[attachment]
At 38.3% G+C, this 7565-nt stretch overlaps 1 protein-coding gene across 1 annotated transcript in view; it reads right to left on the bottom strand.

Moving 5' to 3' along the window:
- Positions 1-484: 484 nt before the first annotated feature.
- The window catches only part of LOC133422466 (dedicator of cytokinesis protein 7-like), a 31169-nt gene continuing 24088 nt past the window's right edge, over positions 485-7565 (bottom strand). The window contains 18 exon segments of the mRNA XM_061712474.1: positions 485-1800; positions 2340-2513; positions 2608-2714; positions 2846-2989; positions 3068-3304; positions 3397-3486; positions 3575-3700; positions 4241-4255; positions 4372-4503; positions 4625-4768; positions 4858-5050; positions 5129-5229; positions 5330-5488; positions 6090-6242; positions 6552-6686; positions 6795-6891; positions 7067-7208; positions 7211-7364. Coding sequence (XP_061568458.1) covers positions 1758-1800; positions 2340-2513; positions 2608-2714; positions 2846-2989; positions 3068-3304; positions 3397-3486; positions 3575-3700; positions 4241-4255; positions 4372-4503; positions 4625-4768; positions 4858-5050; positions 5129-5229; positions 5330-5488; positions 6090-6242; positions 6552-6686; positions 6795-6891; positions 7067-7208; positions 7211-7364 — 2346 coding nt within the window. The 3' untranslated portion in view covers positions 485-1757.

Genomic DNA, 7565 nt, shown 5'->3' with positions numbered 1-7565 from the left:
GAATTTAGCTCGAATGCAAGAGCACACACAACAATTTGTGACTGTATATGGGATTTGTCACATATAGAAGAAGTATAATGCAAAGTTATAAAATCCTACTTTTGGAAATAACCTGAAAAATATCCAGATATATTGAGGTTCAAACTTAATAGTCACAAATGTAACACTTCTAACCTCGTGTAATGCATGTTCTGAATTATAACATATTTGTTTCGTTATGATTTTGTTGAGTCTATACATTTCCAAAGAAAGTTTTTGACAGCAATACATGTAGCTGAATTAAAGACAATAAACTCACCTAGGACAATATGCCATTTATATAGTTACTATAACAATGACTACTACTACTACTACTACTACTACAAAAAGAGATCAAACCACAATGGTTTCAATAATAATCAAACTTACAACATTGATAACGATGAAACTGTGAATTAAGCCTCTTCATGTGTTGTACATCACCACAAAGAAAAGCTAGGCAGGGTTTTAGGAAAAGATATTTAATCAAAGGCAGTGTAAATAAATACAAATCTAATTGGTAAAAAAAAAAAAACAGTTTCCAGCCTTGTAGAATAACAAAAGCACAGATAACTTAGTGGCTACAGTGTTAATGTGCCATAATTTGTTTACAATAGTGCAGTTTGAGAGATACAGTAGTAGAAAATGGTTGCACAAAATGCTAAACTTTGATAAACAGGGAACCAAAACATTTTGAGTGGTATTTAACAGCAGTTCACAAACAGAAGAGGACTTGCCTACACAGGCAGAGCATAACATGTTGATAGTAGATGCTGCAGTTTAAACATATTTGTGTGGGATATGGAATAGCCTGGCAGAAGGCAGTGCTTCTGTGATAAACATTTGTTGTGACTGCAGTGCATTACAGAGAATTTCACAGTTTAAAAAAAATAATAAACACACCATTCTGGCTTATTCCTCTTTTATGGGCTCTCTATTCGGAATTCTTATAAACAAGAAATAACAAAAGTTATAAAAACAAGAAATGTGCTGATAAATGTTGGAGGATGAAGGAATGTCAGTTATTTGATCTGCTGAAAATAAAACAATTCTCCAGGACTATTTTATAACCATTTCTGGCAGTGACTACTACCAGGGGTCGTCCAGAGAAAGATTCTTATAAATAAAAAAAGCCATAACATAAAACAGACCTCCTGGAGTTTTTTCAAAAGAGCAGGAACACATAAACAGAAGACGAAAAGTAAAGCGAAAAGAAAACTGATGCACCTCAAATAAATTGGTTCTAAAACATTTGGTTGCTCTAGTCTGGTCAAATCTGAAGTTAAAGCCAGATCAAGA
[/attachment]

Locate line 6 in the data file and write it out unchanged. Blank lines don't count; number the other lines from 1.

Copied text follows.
GAATTTAGCTCGAATGCAAGAGCACACACAACAATTTGTGACTGTATATGGGATTTGTCACATATAGAAGAAGTATAATGCAAAGTTATAAAATCCTACTTTTGGAAATAACCTGAAAAATATCCAGATATATTGAGGTTCAAACTTAATAGTCACAAATGTAACACTTCTAACCTCGTGTAATGCATGTTCTGAATTATAACATATTTGTTTCGTTATGATTTTGTTGAGTCTATACATTTCCAAAGAAAGTTTTTGACAGCAATACATGTAGCTGAATTAAAGACAATAAACTCACCTAGGACAATATGCCATTTATATAGTTACTATAACAATGACTACTACTACTACTACTACTACTACAAAAAGAGATCAAACCACAATGGTTTCAATAATAATCAAACTTACAACATTGATAACGATGAAACTGTGAATTAAGCCTCTTCATGTGTTGTACATCACCACAAAGAAAAGCTAGGCAGGGTTTTAGGAAAAGATATTTAATCAAAGGCAGTGTAAATAAATACAAATCTAATTGGTAAAAAAAAAAAAACAGTTTCCAGCCTTGTAGAATAACAAAAGCACAGATAACTTAGTGGCTACAGTGTTAATGTGCCATAATTTGTTTACAATAGTGCAGTTTGAGAGATACAGTAGTAGAAAATGGTTGCACAAAATGCTAAACTTTGATAAACAGGGAACCAAAACATTTTGAGTGGTATTTAACAGCAGTTCACAAACAGAAGAGGACTTGCCTACACAGGCAGAGCATAACATGTTGATAGTAGATGCTGCAGTTTAAACATATTTGTGTGGGATATGGAATAGCCTGGCAGAAGGCAGTGCTTCTGTGATAAACATTTGTTGTGACTGCAGTGCATTACAGAGAATTTCACAGTTTAAAAAAAATAATAAACACACCATTCTGGCTTATTCCTCTTTTATGGGCTCTCTATTCGGAATTCTTATAAACAAGAAATAACAAAAGTTATAAAAACAAGAAATGTGCTGATAAATGTTGGAGGATGAAGGAATGTCAGTTATTTGATCTGCTGAAAATAAAACAATTCTCCAGGACTATTTTATAACCATTTCTGGCAGTGACTACTACCAGGGGTCGTCCAGAGAAAGATTCTTATAAATAAAAAAAGCCATAACATAAAACAGACCTCCTGGAGTTTTTTCAAAAGAGCAGGAACACATAAACAGAAGACGAAAAGTAAAGCGAAAAGAAAACTGATGCACCTCAAATAAATTGGTTCTAAAACATTTGGTTGCTCTAGTCTGGTCAAATCTGAAGTTAAAGCCAGATCAAGA